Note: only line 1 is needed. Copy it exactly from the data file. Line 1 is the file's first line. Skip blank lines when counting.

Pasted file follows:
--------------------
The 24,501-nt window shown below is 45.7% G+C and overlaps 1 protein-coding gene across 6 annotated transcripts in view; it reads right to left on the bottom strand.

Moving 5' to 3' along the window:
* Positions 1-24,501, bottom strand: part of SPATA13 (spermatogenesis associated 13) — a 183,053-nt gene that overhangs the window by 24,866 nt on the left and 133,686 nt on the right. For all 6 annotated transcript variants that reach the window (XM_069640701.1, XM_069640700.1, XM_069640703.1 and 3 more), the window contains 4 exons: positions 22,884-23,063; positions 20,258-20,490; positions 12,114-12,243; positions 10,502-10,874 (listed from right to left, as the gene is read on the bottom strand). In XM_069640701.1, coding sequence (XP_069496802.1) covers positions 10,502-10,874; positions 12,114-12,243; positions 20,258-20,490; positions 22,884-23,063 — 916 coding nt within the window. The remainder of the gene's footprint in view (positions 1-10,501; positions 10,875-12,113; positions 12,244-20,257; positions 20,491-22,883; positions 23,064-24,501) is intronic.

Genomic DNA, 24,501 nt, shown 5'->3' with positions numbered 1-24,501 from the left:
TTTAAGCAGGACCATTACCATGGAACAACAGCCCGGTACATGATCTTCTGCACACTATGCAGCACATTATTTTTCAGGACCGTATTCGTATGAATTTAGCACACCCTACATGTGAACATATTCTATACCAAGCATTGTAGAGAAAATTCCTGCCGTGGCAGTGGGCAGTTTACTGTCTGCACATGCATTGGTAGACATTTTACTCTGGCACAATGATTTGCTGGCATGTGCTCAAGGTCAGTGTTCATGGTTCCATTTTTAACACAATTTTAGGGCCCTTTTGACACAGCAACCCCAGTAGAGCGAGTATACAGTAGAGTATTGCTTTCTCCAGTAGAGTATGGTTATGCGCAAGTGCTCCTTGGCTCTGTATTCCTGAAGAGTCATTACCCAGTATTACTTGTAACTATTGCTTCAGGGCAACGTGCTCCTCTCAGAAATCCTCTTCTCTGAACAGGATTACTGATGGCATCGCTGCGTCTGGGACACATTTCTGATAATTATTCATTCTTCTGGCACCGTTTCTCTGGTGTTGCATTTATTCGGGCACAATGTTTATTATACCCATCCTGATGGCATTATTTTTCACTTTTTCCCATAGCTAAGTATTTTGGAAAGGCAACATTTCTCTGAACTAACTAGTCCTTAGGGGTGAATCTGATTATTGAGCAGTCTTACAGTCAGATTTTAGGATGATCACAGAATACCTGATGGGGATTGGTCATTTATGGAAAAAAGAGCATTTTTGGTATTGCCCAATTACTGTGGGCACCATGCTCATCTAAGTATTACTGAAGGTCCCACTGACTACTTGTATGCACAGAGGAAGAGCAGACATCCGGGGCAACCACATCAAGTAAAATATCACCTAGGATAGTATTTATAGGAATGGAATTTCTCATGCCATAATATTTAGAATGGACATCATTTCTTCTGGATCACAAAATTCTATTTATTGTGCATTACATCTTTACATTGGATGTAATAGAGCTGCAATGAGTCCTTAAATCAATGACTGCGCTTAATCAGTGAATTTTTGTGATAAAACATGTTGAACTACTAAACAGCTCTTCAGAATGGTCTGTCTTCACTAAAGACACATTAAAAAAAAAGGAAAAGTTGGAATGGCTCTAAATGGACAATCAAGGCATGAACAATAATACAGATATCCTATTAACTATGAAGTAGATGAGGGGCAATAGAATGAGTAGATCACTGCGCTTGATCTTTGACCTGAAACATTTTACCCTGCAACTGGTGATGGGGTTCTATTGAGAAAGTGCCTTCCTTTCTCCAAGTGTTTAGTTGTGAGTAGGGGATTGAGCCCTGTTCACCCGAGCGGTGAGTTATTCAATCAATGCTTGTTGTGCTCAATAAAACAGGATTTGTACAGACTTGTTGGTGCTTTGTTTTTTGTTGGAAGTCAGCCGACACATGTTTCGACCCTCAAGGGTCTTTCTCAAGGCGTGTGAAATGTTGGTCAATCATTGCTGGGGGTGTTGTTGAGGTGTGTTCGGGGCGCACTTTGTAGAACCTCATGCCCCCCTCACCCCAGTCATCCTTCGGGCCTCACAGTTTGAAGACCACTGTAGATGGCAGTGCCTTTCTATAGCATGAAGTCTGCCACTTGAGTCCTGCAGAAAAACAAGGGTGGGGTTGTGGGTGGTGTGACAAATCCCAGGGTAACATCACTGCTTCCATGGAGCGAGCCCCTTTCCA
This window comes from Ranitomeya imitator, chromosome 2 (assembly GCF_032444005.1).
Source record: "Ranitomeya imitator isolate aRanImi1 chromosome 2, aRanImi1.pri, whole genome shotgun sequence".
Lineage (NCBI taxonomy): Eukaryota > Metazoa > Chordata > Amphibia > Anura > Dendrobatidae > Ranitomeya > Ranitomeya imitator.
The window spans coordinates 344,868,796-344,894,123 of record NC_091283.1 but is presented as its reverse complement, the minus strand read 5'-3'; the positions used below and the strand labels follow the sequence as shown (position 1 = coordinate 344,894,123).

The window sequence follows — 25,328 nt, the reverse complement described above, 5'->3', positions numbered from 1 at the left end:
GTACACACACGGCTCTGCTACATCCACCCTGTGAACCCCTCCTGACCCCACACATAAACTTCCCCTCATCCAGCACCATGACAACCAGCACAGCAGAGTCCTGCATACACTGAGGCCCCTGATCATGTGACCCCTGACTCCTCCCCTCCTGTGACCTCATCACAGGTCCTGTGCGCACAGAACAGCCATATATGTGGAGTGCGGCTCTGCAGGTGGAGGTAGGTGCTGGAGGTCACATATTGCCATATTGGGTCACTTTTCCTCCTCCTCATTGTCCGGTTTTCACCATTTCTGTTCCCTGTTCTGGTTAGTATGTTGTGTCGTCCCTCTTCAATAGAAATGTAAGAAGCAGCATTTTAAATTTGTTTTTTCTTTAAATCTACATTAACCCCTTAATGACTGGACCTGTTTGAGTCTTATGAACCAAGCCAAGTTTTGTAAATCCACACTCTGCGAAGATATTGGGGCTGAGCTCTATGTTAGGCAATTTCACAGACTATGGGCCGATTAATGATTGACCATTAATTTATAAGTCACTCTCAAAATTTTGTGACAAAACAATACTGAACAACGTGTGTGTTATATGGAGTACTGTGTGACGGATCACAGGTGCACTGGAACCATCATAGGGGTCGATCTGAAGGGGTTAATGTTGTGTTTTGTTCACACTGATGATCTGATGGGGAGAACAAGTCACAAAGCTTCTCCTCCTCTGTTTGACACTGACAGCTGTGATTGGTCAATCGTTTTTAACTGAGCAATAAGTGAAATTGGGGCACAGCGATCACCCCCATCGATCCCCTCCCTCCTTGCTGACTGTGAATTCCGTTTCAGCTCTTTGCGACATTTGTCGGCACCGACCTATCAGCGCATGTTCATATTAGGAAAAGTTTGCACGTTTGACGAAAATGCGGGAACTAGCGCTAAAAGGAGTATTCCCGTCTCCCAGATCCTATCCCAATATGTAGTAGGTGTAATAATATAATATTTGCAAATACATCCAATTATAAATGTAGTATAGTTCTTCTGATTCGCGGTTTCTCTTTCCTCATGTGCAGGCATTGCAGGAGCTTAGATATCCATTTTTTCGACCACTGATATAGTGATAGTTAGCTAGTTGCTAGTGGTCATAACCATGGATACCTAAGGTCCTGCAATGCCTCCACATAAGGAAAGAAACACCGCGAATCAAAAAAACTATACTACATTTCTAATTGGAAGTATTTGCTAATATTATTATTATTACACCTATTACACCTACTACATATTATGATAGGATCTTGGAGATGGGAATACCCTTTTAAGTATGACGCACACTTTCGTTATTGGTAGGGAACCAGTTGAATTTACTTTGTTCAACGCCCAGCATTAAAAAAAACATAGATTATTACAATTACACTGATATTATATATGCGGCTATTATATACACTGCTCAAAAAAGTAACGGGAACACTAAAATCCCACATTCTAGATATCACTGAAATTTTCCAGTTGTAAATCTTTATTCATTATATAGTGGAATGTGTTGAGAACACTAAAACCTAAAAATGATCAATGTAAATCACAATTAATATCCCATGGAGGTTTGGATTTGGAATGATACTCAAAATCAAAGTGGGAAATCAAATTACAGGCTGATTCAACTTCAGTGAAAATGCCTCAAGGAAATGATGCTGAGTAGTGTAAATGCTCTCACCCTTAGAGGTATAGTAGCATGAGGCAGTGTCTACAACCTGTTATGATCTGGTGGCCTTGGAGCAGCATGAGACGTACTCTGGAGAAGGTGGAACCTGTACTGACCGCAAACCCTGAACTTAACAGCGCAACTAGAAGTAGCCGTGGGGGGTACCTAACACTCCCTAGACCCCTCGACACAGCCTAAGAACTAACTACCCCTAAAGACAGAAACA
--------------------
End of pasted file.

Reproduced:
The 24,501-nt window shown below is 45.7% G+C and overlaps 1 protein-coding gene across 6 annotated transcripts in view; it reads right to left on the bottom strand.